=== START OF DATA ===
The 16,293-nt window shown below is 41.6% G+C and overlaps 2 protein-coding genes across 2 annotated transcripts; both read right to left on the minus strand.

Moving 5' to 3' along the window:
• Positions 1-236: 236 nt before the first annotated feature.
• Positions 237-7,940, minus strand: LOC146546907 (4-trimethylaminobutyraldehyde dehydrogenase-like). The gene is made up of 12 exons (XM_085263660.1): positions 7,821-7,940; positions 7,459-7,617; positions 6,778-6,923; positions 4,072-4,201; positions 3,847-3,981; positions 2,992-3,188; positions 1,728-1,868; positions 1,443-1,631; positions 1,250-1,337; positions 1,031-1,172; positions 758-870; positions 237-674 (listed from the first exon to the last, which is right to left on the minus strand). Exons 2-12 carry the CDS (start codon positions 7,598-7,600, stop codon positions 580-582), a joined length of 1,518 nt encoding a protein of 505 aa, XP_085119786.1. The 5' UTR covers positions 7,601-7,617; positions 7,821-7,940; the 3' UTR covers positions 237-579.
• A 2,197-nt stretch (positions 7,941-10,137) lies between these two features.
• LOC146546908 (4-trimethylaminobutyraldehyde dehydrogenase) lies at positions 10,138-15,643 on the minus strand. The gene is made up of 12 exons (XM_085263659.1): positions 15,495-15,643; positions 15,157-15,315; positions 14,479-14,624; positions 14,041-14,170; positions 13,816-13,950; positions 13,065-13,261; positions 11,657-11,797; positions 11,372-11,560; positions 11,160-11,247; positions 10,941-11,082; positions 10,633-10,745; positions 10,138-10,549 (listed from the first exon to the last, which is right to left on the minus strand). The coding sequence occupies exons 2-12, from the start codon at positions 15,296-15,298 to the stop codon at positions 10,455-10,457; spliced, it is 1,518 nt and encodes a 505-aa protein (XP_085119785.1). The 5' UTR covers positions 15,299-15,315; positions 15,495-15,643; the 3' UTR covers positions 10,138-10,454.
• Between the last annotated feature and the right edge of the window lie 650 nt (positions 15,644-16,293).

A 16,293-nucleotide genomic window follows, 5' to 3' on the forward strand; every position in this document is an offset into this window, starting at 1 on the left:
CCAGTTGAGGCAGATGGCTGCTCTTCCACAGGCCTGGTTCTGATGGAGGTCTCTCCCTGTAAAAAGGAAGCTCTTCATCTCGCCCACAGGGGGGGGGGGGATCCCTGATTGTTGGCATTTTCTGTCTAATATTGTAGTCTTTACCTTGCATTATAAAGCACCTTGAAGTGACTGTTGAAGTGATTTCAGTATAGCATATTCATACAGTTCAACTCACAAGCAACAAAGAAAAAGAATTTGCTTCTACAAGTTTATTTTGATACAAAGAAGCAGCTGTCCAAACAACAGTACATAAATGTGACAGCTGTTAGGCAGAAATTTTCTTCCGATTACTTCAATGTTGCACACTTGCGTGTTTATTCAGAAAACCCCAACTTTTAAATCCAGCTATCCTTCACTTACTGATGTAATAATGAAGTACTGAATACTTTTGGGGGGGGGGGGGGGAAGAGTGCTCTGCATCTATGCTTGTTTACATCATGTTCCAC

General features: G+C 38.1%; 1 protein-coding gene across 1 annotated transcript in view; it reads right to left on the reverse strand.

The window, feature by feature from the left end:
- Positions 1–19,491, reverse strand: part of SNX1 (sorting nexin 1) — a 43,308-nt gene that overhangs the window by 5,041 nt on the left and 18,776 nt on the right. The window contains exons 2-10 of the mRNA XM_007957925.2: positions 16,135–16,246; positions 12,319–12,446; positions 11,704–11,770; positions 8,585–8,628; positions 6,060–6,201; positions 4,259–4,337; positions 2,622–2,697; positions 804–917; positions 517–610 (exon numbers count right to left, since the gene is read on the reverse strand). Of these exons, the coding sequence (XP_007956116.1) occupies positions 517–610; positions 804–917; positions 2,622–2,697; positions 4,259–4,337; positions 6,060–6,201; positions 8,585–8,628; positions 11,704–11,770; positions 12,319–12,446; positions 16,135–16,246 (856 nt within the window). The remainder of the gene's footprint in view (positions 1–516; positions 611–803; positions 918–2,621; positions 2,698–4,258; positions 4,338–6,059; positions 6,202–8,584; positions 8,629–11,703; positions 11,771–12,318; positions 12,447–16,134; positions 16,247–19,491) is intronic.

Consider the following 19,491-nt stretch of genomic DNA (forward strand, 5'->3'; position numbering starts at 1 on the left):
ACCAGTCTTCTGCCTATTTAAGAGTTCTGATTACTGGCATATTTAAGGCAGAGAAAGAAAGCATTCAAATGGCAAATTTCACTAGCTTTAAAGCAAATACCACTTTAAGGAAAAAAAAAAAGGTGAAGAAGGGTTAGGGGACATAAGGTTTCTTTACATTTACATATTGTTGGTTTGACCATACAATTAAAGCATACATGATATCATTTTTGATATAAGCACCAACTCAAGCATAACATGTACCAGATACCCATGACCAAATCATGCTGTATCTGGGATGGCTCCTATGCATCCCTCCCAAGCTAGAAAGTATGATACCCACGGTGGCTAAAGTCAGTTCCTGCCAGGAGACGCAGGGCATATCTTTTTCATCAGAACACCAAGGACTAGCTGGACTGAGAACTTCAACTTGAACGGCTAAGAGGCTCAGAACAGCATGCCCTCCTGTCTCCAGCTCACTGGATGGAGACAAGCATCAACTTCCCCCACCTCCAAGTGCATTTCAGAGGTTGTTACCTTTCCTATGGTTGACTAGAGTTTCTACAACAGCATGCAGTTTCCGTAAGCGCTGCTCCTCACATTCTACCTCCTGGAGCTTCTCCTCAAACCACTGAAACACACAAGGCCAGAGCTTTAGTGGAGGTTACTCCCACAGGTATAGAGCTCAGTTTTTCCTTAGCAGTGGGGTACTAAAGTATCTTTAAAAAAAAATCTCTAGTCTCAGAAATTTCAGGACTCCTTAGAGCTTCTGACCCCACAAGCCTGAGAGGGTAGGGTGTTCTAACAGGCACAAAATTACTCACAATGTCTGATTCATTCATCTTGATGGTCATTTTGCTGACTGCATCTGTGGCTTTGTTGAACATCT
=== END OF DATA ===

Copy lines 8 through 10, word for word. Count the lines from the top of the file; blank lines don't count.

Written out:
A 16,293-nucleotide genomic window follows, 5' to 3' on the forward strand; every position in this document is an offset into this window, starting at 1 on the left:
CCAGTTGAGGCAGATGGCTGCTCTTCCACAGGCCTGGTTCTGATGGAGGTCTCTCCCTGTAAAAAGGAAGCTCTTCATCTCGCCCACAGGGGGGGGGGGGATCCCTGATTGTTGGCATTTTCTGTCTAATATTGTAGTCTTTACCTTGCATTATAAAGCACCTTGAAGTGACTGTTGAAGTGATTTCAGTATAGCATATTCATACAGTTCAACTCACAAGCAACAAAGAAAAAGAATTTGCTTCTACAAGTTTATTTTGATACAAAGAAGCAGCTGTCCAAACAACAGTACATAAATGTGACAGCTGTTAGGCAGAAATTTTCTTCCGATTACTTCAATGTTGCACACTTGCGTGTTTATTCAGAAAACCCCAACTTTTAAATCCAGCTATCCTTCACTTACTGATGTAATAATGAAGTACTGAATACTTTTGGGGGGGGGGGGGGGAAGAGTGCTCTGCATCTATGCTTGTTTACATCATGTTCCAC

General features: G+C 38.1%; 1 protein-coding gene across 1 annotated transcript in view; it reads right to left on the reverse strand.